9. 9. Immigration H.R. 2885, the Legal Workforce Act, would create a uniform federal E-Verify system for all employers with a strong safe harbor for businesses and the opportunity for employers to rectify paperwork errors without any penalties being imposed. The legislation would also preempt state and local E-Verify mandates. However, Congress is at a stalemate and appears unable to act on comprehensive immigration reform. Employers need a uniform federal E-Verify system that’s efficient, accurate and easy to use. In Georgia, E-Verify is the law for all employers with 11 or more employees. The effective date for this law varies depending on the number of employees.Slide 9 Information provided by National Restaurant Association and Georgia Restaurant Association
  10. 10. Tip Credit Notice On May 29, 2012, a Federal court ruled DOL followed correct procedures concerning the notice employers must provide to tipped employees about the federal tip credit. To take a tip credit, employers must notify tipped employees in advance about the tip credit. Notice requirements are now more detailed. We recommend written notice. Failure to comply can result in significant financial risks and/or criminal penalties.Slide 10 Information provided by National Restaurant Association and Georgia Restaurant Association
  11. 11. State (Georgia) Issues HB 100 (Tax Court): GRA supported, bill successfully passed on April 9, 2012. Provides restaurants with a streamlined resolution of tax issues and alleviates unpredictability in recent proliferation of audits. A separate entity (referred to as a Tax Tribunal) under the Office of State Administrative Hearings will oversee tax disputes involving decisions by the Georgia Department of Revenue. The tax court will help reduce time and money spent by restaurants in trying to resolve tax issues. HB 347 (Unemployment): GRA neutral, bill successfully passed on May 2, 2012. Cuts the length of state unemployment benefits but increases rates of unemployment insurance for employers. The purpose of this law is to help the state pay back the federal government the over $700 million it borrowed to help pay for unemployment benefits during the recession. Though the bill is supposed to be less burdensome for employers, the GRA does not support the rate increases but does support stabilization of the fund. Restaurants should be prepared for their state unemployment taxes to increase.Slide 11 Information provided by National Restaurant Association and Georgia Restaurant Association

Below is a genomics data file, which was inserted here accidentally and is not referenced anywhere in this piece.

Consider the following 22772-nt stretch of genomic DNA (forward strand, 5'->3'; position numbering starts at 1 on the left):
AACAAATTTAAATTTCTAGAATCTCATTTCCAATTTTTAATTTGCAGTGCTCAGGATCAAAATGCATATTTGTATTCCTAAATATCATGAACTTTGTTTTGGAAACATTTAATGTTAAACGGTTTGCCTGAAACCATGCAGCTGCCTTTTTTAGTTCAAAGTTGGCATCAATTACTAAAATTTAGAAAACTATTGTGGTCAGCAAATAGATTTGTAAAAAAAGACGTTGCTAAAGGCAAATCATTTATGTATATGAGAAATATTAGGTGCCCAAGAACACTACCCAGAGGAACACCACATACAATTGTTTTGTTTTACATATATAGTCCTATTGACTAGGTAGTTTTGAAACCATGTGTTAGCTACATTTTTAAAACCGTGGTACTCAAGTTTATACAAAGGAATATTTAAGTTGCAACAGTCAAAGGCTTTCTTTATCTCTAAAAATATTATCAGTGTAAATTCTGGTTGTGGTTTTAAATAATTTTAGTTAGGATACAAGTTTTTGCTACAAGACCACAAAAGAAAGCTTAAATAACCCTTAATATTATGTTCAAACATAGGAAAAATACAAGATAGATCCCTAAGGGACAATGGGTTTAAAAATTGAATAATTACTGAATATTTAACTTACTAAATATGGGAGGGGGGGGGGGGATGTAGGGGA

12. 12. State (Georgia) Issues HB 342 (Paid Sick Leave): GRA opposed, bill dead in session. Though the bill did not require employers to offer sick leave, the bill would have placed mandatory restrictions on those that did. The GRA supports flexibility for restaurants to determine their own benefits for their employees. HB 683 (Wage Garnishment): GRA supported, bill successfully passed on February 7, 2012. HB 683 clarifies Georgia garnishment proceedings so that employers are now able to answer wage garnishments instead of having to defer them to an attorney. This will save restaurants thousands of dollars in legal fees. Slide 12 Information provided by National Restaurant Association and Georgia Restaurant Association
  13. 13. Resources / Q&A  Helpful Websites: – www.restaurant.org – www.garestaurants.org – www.dol.gov – www.wagehour.dol.gov  Questions?Slide 13 Information provided by National Restaurant Association and Georgia Restaurant Association